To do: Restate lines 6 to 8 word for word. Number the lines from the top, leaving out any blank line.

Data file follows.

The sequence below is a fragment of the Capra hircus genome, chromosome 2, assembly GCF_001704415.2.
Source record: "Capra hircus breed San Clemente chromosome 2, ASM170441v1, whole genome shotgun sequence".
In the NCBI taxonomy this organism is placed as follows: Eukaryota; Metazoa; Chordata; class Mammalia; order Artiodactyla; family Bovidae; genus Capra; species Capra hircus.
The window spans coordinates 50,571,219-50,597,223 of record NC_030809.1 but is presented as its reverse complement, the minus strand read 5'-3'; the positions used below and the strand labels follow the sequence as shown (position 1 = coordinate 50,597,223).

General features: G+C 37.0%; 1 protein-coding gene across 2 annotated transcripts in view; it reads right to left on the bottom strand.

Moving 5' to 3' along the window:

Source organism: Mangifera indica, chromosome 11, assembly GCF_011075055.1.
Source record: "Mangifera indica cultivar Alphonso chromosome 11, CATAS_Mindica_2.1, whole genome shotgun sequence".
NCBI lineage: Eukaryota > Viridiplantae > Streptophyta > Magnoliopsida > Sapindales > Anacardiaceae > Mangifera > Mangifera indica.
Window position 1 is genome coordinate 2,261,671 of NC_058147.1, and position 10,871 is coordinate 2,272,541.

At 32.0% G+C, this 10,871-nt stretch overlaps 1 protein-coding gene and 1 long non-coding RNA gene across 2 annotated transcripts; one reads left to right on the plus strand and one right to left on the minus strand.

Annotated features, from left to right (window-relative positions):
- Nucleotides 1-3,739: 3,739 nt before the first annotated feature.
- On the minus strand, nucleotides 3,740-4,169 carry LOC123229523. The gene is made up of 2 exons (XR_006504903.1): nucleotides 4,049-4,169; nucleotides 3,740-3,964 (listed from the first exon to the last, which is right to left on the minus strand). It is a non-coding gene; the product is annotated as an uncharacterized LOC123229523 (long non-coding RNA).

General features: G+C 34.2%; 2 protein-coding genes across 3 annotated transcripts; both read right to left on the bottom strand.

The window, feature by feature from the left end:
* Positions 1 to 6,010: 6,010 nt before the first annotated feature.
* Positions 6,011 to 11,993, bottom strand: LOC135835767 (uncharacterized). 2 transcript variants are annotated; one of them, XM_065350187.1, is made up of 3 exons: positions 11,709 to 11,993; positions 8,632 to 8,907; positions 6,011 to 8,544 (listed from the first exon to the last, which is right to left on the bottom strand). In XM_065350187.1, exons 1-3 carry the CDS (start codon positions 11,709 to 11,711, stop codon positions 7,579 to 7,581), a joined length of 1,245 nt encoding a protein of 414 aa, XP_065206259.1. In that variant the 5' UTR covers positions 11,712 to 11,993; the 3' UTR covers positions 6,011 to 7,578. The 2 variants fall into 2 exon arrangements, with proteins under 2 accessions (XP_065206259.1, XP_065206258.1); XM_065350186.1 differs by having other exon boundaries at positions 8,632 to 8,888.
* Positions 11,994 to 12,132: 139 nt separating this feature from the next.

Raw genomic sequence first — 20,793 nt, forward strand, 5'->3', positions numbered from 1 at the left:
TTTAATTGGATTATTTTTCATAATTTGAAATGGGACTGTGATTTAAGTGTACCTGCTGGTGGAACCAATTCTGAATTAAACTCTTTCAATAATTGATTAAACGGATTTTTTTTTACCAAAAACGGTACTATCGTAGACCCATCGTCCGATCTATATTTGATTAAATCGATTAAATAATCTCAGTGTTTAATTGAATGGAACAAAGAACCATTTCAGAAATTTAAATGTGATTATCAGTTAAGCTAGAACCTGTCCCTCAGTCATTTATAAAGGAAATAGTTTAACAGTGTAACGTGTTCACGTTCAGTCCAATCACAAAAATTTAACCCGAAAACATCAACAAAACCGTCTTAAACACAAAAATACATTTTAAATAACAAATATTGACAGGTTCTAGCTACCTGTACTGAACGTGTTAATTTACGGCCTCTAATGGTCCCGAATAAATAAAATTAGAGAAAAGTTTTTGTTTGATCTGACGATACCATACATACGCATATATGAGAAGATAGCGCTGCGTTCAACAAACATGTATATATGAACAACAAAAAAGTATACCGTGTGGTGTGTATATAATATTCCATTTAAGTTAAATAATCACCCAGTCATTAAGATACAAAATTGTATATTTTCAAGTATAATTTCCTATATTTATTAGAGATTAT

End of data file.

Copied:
Moving 5' to 3' along the window:

Source organism: Mangifera indica, chromosome 11, assembly GCF_011075055.1.
Source record: "Mangifera indica cultivar Alphonso chromosome 11, CATAS_Mindica_2.1, whole genome shotgun sequence".